... 2012 3 achieving these global economic benefits such as the as the provision of most of the skills needed for most occupations and professions in the society. Moreover, universities support knowledge and technology-based industries that make use of the knowledge produced by these institutions (Attach, 2008;Isuku and Emunemu, 2012). In Nigeria, however, as in most other African countries, the problem of access to university education is severe (Isuku, 2007;Sawyer, 2004). ...
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Universities across the world have increasingly continued to gain recognition as key players in their countries' efforts to develop sustainably. This has informed government's decision to commit enormous resources towards ensuring the supply of quality university graduates and also direct policy towards improving access to all eligible citizens in the country. Moreover, the important role of universities as knowledge-generating media for enhancing socioeconomic and technological advancement has resulted in liberalizing the provision of university education by most countries of the world. In Nigeria, university education has grown rapidly over the past 40 years. From just six (6) universities in 1970, the Nigerian university system has grown to over 125 in 2013, comprising both private and public universities, with an increasing total enrolment of over 800,000 students. However, despite some progress by the country in recent years towards making university education accessible, the desire to achieve global competitive level has posed serious challenge to the country. Available data show that the country still lags behind in the provision of adequate access to university education for the teeming applicants. This paper, therefore, suggests relevant strategies to tackle the various challenges that limit access to university and consequently, improve the needed access to university education in Nigeria.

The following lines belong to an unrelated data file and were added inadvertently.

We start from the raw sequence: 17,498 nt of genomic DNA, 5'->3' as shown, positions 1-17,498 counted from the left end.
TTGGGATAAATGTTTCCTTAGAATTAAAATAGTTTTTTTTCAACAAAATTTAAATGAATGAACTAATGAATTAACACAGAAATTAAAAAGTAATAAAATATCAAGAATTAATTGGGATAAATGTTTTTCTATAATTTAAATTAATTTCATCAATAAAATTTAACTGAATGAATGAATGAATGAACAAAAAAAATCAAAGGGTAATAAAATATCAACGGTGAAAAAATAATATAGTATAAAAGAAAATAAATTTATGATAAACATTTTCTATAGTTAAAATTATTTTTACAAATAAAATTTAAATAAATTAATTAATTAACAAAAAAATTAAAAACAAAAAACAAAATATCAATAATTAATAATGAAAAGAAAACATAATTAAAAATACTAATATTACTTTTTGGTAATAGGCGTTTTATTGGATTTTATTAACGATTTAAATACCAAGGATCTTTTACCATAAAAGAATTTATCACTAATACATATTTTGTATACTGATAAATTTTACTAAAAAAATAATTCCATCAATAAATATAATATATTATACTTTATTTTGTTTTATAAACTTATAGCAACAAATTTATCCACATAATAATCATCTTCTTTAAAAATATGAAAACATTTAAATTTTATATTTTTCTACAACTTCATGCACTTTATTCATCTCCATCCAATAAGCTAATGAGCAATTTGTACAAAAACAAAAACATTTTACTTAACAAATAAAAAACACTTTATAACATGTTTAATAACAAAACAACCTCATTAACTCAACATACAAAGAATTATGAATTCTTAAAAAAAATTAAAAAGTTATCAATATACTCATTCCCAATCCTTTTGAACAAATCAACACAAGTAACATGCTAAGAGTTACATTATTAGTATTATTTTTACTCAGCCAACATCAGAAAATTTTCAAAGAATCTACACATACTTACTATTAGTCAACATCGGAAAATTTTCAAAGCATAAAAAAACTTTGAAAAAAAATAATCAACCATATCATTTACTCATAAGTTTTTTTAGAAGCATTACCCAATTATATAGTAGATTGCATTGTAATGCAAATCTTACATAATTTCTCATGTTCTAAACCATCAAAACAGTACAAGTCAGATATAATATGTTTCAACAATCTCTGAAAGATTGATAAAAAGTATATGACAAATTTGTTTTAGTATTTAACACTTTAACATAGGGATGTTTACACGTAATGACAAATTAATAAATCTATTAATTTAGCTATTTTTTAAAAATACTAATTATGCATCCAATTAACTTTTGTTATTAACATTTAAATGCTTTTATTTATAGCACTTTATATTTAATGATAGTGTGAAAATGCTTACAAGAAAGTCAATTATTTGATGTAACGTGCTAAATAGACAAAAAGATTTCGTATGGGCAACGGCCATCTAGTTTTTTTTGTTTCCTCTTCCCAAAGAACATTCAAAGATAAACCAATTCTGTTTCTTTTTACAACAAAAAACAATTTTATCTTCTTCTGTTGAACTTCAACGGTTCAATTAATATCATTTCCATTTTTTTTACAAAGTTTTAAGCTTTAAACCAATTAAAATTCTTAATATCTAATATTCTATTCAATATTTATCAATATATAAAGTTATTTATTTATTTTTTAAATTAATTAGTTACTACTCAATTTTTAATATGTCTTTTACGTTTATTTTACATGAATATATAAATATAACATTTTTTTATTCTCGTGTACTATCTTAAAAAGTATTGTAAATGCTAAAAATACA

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The debate about the task of financing education in general and universities in particular has continued to generate serious concern among stakeholders all over the world; and more specifically for developing countries like Nigeria. Despite various efforts in the country by successive governments at initiating policies that could enhance effective financing of the sector, there seems to be no significant improvement over the past decades. Adequate funding of universities is often believed to be one of the strong means for increasing the stock of human capital that is needed by a country for successful economic growth and development. However, in Nigeria, the problem of financing education in general and university education in particular is severe. For a long time now, the sector has contended with the challenges of inadequate funding by the government and other organizations. The problem of insufficient funding of universities is further complicated by the rising social and economic burden confronting the government in the face of declining economic fortunes and inflation-riding education budget. This development has serious implication for university product quality and national output. The study is intended to advocate for globally effective policies that would improve education funding in Nigeria.